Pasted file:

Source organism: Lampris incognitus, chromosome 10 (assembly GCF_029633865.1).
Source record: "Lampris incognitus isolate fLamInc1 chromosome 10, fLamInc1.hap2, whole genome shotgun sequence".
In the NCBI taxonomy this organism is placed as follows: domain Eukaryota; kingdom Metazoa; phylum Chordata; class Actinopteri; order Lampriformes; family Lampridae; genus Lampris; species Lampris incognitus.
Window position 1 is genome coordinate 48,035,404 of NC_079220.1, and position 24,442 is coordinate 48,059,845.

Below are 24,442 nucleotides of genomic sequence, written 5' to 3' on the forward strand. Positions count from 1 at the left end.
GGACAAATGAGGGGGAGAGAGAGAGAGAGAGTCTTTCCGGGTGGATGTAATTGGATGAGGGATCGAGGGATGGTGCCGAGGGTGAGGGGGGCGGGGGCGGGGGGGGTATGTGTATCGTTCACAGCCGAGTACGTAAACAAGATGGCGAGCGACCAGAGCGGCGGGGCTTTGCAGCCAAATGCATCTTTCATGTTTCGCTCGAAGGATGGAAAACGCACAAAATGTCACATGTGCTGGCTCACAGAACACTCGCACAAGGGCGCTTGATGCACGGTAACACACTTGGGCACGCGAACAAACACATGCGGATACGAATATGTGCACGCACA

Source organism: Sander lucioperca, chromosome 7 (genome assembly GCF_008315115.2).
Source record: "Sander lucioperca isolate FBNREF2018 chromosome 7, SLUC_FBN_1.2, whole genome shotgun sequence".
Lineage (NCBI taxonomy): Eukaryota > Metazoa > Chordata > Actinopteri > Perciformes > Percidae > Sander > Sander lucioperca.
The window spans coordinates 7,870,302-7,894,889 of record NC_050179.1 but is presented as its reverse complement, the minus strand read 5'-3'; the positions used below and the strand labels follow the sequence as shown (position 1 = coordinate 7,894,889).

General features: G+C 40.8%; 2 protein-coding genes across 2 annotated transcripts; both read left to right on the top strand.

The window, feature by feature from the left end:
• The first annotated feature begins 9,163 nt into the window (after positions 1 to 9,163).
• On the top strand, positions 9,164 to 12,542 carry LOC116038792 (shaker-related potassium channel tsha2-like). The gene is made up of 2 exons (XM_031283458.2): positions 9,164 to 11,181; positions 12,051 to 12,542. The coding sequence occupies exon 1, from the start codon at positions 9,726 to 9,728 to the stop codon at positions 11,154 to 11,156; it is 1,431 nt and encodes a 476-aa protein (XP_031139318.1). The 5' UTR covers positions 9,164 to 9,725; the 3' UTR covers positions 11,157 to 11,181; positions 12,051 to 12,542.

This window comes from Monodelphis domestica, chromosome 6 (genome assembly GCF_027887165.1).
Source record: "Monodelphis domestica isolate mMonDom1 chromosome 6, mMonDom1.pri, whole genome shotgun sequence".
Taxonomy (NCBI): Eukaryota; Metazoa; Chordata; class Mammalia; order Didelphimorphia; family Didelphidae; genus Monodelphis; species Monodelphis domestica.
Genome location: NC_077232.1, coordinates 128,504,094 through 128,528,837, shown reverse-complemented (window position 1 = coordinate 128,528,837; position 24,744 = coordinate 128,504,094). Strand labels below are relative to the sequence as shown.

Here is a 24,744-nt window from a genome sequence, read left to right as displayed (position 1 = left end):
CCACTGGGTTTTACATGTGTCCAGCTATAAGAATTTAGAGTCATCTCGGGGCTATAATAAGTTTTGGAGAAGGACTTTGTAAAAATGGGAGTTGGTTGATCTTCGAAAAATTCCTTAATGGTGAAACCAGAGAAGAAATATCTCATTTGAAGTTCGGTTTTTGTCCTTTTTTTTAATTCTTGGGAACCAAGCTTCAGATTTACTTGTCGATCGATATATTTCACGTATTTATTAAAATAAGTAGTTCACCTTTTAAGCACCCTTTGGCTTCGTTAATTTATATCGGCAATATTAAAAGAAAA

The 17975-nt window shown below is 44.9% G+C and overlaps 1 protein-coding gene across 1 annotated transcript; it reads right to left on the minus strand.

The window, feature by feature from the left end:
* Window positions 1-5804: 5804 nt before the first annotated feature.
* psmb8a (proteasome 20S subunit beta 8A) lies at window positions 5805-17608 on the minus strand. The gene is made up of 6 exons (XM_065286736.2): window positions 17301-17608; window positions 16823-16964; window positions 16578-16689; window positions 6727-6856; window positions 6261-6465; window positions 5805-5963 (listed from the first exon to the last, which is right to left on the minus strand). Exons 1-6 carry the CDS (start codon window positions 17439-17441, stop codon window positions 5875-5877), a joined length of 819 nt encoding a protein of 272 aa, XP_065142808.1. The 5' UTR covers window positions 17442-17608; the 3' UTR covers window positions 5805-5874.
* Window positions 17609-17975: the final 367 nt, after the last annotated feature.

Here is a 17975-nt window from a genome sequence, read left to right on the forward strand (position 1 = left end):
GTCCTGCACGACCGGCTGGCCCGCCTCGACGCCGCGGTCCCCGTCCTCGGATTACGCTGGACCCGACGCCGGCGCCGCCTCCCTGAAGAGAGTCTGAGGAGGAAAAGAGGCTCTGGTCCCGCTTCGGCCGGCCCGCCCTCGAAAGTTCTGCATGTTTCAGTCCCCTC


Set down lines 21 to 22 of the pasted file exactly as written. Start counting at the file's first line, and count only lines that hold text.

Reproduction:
The 17975-nt window shown below is 44.9% G+C and overlaps 1 protein-coding gene across 1 annotated transcript; it reads right to left on the minus strand.

The window, feature by feature from the left end: